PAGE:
The Geography of My Day
When the road demands change.
Twenty-six years ago, I made a choice, and each ensuing moment from that day forward was affected in some way by this initial decision. Deciding to have a kid changed my life, but it was the desire to stay at home and raise her full-time that created the geography of my days. What was supposed to be a temporary and transitory act instead molded my world in ways that still affect my day-to-day life, or at least they did until recently. The world I’ve created, as a stay-at-home mom (to first a kid, and then also a golden retriever), writer, community organizer, and now coach, was created in the pockets of time around others’ needs. Even though I had no “official” deadlines, one of my kid’s first sentences was “Hurry Dylan, hurry,” because I was always rushing us to get somewhere. My attention was like a tumbleweed, blown down a carnival midway, veering from the booth selling elephant ears and deep-fried Oreos to the joint where you shoot a water pistol to make tin rabbits race, disjointed and chaotic. While I was putting out fires, I was also building pyres, all in the name of child raising. It was playdates and carpools. Room parenting and snack duty. Yes, I had freedom, but the structure of my days was a sculpture, sometimes rock solid, but often built with duct tape and pool noodles. And when the kid got older and left home, there was the dog needing walks (six a day in DC!), and errands. What is it about modern life and never-ending errands: Safeway, Trader Joes, Party City, Home Goods, the doctor, the dentist, the vet?! My days are choppy and the time for work gets fit into the nooks and crannies built around twenty-six years of habit that were originally built from needs. A parent’s brain must work in short bursts. The kid needs a nap, the laundry needs to go into the dryer, the dog just barfed and there’s nothing in the fridge. For too long, I have had a real inability to have a long runway for my thoughts to take off, but finally I’m in a place, since the kid got launched and the dog died, to realize that the geography of my days that worked well for so many years is insufficient.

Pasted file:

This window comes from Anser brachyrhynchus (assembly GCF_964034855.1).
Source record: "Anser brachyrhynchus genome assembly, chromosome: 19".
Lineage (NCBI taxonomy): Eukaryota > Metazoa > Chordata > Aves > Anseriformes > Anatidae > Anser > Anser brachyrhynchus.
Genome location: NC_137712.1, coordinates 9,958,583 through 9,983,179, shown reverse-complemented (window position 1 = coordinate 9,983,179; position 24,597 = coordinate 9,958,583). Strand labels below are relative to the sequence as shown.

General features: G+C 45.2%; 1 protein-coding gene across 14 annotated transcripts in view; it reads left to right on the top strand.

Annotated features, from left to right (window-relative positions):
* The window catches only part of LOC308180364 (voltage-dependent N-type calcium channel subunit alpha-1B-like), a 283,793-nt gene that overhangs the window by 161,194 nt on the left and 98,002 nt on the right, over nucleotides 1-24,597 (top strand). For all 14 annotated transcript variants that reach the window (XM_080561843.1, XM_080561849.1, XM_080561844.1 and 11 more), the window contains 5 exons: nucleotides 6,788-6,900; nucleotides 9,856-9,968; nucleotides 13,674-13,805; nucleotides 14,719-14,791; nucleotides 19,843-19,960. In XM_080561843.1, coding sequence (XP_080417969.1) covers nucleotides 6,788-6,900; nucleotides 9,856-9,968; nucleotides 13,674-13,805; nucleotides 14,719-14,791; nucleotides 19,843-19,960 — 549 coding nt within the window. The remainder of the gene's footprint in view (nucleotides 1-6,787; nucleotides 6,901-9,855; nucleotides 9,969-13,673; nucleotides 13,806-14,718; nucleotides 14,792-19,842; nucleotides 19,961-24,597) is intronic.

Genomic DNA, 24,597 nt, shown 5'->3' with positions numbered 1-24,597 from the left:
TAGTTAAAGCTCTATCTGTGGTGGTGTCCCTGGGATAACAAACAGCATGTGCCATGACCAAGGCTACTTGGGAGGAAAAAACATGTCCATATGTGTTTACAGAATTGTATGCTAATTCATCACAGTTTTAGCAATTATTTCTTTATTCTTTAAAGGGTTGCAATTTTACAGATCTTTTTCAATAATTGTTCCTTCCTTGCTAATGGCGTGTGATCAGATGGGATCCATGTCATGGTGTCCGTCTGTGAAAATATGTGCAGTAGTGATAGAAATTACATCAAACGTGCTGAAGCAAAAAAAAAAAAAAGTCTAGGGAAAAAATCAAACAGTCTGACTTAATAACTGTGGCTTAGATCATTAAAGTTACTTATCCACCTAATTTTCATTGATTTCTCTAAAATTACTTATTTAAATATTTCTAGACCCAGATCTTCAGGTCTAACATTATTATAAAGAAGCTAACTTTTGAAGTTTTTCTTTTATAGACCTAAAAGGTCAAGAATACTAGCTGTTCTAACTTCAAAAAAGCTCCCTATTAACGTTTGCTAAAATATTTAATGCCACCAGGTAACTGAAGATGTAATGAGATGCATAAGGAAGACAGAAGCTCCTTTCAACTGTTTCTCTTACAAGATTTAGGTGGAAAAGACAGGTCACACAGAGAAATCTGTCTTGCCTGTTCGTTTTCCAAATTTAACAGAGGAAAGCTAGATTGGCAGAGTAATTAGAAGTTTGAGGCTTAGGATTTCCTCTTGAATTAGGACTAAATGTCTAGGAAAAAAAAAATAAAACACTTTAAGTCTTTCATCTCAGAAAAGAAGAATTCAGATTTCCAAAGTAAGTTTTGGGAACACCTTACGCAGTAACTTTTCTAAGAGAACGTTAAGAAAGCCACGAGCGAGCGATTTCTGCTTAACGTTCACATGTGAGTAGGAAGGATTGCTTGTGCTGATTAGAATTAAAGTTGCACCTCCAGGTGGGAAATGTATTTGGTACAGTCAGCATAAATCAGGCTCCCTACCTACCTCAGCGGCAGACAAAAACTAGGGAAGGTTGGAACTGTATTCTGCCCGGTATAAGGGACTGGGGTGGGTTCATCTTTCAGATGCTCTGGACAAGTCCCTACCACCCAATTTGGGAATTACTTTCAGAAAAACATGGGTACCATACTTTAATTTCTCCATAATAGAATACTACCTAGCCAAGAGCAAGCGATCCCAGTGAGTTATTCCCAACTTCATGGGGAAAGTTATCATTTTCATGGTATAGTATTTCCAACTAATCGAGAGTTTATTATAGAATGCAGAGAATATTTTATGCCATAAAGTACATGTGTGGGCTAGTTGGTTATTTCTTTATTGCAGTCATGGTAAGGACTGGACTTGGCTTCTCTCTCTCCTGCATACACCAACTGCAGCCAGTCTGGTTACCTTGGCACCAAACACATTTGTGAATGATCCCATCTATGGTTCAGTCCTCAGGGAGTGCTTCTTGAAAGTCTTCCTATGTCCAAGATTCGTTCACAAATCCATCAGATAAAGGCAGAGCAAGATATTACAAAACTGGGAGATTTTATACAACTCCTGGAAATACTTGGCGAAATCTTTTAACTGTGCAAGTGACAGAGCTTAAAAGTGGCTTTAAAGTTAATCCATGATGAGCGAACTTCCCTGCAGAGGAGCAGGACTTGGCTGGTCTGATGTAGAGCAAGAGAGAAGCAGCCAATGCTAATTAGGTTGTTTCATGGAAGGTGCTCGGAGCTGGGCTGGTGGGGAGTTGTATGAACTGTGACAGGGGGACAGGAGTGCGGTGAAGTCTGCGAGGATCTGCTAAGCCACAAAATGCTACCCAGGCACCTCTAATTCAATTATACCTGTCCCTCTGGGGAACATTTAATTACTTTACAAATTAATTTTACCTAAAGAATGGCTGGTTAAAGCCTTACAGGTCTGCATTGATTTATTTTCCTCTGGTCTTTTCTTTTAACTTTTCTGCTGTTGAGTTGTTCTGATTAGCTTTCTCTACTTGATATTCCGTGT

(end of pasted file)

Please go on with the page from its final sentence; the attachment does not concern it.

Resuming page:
Maya Angelou once wrote that “the need for change bulldozed a road down the center of my mind.” I think of my mind as a collection of my days, a monoculture of trees that were planted 25 years ago, like the rubber tree plantations in the Amazon. What are we supposed to do when it’s time for a change? When things that worked so well for so long, no longer do? Do we divorce the spouse? Sell the house? Become a vagabond? Go back to school? Join the circus? What if none of that feels right? Then what? As Americans, we’re told being happy is our birthright. Even worse, we’re chastised as complete failures as parents if our kid(s) aren’t happy. Yet, happy feels so elusive and slippery, like an eel in a bubble bath. We have it, and then we don’t. Or we have it, but we don’t recognize it. And how can we recognize it with so much noise? I’m not talking about the soundtrack of our world, which can be loud, but the feeling like everyone else is vying for our attention. It’s a raucous world, even off social media, and there are so many contrasting pulls and pushes on our attention that finding the grounding center can be elusive.
So that bulldozer, that road… Let’s follow it, explore it, and see where it goes. While I could stay on my rubber plantation just fine till the end of my life, the desire for change is strong. Maybe I’ll end up in a metaphorical grassland or a rocky coastline. See, the geography of my days needs to change. The question is what am I willing to do to change it?
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